The STUN RFC (http://www.faqs.org/rfcs/rfc3489.html) states: “This protocol is not a cure-all for the problems associated with NAT”. STUN is merely a service that can be installed on a server such as PortaSIP, allowing a STUN-enabled SIP phone to communicate with it and detect the type of firewall it is behind and the public IP address of the NAT router. Thus, a SIP phone may obtain certain information by communicating with a STUN server, but this will not have any effect on the way NAT handles IP packets traveling to or from the phone. In the case of a “cone” firewall, STUN information may help the SIP phone to determine in advance which IP address and port the remote party can use to communicate with it. However, in the case of a “symmetric” NAT this will not work, and so an RTP proxy is still required. Moreover, since this is a relatively new technology many phone vendors have not implemented the STUN functionality in its entirety, or completely correctly.
So, theoretically, STUN may be used in conjunction with PortaSIP’s RTP proxy: If a phone detects that it can bypass NAT via STUN, it will act as if it were on a public IP address, and the RTP proxy will not be engaged. Unfortunately, in practice activating STUN only makes matters worse, due to flaws in STUN implementation for IP phones.
Using two different approaches to handling NAT concurrently is the same as adding flavorings (salt, pepper, etc.) to a stew by following several recipes from different cookbooks at the same time: even a slight mix-up will probably result in your adding some of the seasonings twice, while not putting others in at all – and the result will be something which no one can eat.
Currently, one very common problem situation is that where a SIP phone is behind a symmetric NAT and obtains its public IP address from STUN, putting this into the contact information. This confuses the RTP proxy, since PortaSIP regards the SIP phone as being on a public IP address, so that no RTP proxy is used; the result is one-way audio.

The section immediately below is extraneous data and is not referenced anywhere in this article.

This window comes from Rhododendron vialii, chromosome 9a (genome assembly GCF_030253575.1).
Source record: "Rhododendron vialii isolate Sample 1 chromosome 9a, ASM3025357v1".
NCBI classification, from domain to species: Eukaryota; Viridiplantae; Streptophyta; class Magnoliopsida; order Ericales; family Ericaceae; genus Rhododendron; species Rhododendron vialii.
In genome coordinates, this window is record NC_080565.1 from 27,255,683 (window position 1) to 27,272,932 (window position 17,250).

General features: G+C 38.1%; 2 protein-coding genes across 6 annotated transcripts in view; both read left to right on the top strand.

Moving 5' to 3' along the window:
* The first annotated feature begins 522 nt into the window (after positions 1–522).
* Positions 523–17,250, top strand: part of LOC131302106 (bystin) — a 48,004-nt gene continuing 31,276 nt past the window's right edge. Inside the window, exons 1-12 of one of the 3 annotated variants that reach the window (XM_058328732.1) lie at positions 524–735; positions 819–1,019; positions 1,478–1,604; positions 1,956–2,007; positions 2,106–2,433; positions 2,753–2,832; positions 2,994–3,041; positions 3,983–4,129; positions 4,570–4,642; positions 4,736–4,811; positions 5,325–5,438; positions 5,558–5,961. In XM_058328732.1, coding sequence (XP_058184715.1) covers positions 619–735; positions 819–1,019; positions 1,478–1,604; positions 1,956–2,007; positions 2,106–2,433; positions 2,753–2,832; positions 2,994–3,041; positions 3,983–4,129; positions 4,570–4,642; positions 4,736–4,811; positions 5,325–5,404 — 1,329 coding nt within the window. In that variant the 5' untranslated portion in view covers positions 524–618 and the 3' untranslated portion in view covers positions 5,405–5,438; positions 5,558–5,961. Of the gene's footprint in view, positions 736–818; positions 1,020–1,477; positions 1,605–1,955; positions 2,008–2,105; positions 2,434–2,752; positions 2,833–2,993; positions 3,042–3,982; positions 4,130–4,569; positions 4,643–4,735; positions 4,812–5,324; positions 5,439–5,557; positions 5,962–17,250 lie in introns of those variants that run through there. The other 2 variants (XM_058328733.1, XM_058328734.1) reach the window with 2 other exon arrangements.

So, the simplest answer is: yes. You can use STUN to avoid usage of an RTP proxy in some cases. At the present moment, however, due to unreliable STUN support on the IP phone side, the safest option is to avoid using STUN.
How many simultaneous voice conversations can be recorded by a combination of using a single PortaSIP server plus a single server executing the conversion?
Voice conversion is a resource-intensive task that fully occupies CPU resources while being executed (which is why a dedicated server is required.) A server can efficiently execute a number of concurrent conversions that equal the total number of its cores minus one (the remaining core will be used for executing OS tasks, monitoring, transportation of files to be processed and conversion results, etc.). Only one recorded call is converted per CPU core at a time.
On average, a raw RTP stream containing data for a 5-minute call has a size of about 6 megabytes (assuming the use of the G.711 codec), and so its conversion to a 2.4 megabyte .wav file takes about 1.5 seconds on a single 3 GHz core.
Assuming that a dedicated server for call recording has a 3 GHz quad-core processor, generally three out of four cores will be engaged to execute voice conversion. This server will be able to convert 3 * (5 minutes/1.5 seconds) = 3 * (300/1.5) = 600 concurrent calls that are being recorded on the PortaSIP server. If the number of voice calls being simultaneously recorded exceeds this number (e.g., during peak hours), conversations will continue being recorded and end users will be able to download them, but with a small delay.
When converting the same raw RTP to a 1.9 megabyte .mp3 file, it takes about 1.9 seconds on a single 3 GHz core. Therefore, a dedicated server will be able to convert 3 * (5 minutes/1.9 seconds) = 3 * (300/1.9) = 470 concurrent calls being recorded on the PortaSIP server.
The use of different codecs influences the time necessary for the conversion. Thus, for example, it takes about 1.7 seconds to convert a 1.7 megabyte file that contains raw RTP stream (assuming the use of the G.729 codec) to a 2.1 megabyte .wav file and about 4.8 seconds to convert the same file to a 2 megabyte .mp3 file.
Accordingly, a dedicated server will have the capacity to convert 530 concurrent calls being recorded on the PortaSIP server to the .wav format and 190 concurrent calls to an .mp3 format.
Therefore, the conversion speed increases with the number of cores the dedicated server has and depends on the codec used for voice transition.